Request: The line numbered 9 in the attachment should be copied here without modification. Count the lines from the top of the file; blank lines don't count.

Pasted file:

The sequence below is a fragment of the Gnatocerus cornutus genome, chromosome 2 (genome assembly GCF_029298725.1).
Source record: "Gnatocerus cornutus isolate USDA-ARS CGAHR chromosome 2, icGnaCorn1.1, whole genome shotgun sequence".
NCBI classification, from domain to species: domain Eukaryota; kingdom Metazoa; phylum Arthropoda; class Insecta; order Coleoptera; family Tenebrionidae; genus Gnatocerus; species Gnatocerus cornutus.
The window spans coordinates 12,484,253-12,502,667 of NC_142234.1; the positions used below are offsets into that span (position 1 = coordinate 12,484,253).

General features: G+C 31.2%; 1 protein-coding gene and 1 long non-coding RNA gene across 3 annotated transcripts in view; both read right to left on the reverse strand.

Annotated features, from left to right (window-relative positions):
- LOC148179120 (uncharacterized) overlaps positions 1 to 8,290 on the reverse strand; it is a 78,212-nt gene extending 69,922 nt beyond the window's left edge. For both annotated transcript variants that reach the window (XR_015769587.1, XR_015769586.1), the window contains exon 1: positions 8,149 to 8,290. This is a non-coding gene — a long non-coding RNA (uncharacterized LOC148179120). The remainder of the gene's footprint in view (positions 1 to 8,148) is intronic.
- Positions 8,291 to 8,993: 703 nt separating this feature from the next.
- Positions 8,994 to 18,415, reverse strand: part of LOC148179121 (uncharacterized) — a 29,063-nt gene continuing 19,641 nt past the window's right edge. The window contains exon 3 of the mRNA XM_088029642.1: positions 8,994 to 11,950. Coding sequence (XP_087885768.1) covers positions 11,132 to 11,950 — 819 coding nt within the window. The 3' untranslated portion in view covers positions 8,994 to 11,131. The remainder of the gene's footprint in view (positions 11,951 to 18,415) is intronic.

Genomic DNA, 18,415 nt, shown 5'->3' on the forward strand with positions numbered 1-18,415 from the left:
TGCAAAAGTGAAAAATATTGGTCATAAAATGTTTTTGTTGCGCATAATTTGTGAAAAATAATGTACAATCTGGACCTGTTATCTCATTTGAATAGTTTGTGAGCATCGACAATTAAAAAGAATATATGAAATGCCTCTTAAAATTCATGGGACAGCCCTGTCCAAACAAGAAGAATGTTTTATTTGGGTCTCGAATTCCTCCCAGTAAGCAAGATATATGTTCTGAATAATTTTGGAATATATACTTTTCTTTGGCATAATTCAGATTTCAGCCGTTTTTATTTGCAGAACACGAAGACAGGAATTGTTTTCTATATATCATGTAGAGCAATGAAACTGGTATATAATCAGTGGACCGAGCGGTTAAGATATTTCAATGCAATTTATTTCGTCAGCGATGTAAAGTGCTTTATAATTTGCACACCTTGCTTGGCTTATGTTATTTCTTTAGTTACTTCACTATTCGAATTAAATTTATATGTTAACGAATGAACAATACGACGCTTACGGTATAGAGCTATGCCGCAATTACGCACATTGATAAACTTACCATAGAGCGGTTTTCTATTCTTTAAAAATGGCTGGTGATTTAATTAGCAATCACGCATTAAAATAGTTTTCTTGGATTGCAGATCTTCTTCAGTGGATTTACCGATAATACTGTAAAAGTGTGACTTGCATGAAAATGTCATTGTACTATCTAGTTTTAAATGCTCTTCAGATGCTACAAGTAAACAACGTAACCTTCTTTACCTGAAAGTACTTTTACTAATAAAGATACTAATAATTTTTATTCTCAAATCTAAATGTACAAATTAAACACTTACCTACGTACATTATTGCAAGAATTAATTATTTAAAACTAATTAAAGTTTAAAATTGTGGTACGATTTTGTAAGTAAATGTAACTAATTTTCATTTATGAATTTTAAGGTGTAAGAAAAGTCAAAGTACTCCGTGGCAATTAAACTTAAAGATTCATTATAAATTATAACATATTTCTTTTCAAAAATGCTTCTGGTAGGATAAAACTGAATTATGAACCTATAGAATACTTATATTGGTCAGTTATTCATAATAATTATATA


- Positions 8,994 to 18,415, reverse strand: part of LOC148179121 (uncharacterized) — a 29,063-nt gene continuing 19,641 nt past the window's right edge. The window contains exon 3 of the mRNA XM_088029642.1: positions 8,994 to 11,950. Coding sequence (XP_087885768.1) covers positions 11,132 to 11,950 — 819 coding nt within the window. The 3' untranslated portion in view covers positions 8,994 to 11,131. The remainder of the gene's footprint in view (positions 11,951 to 18,415) is intronic.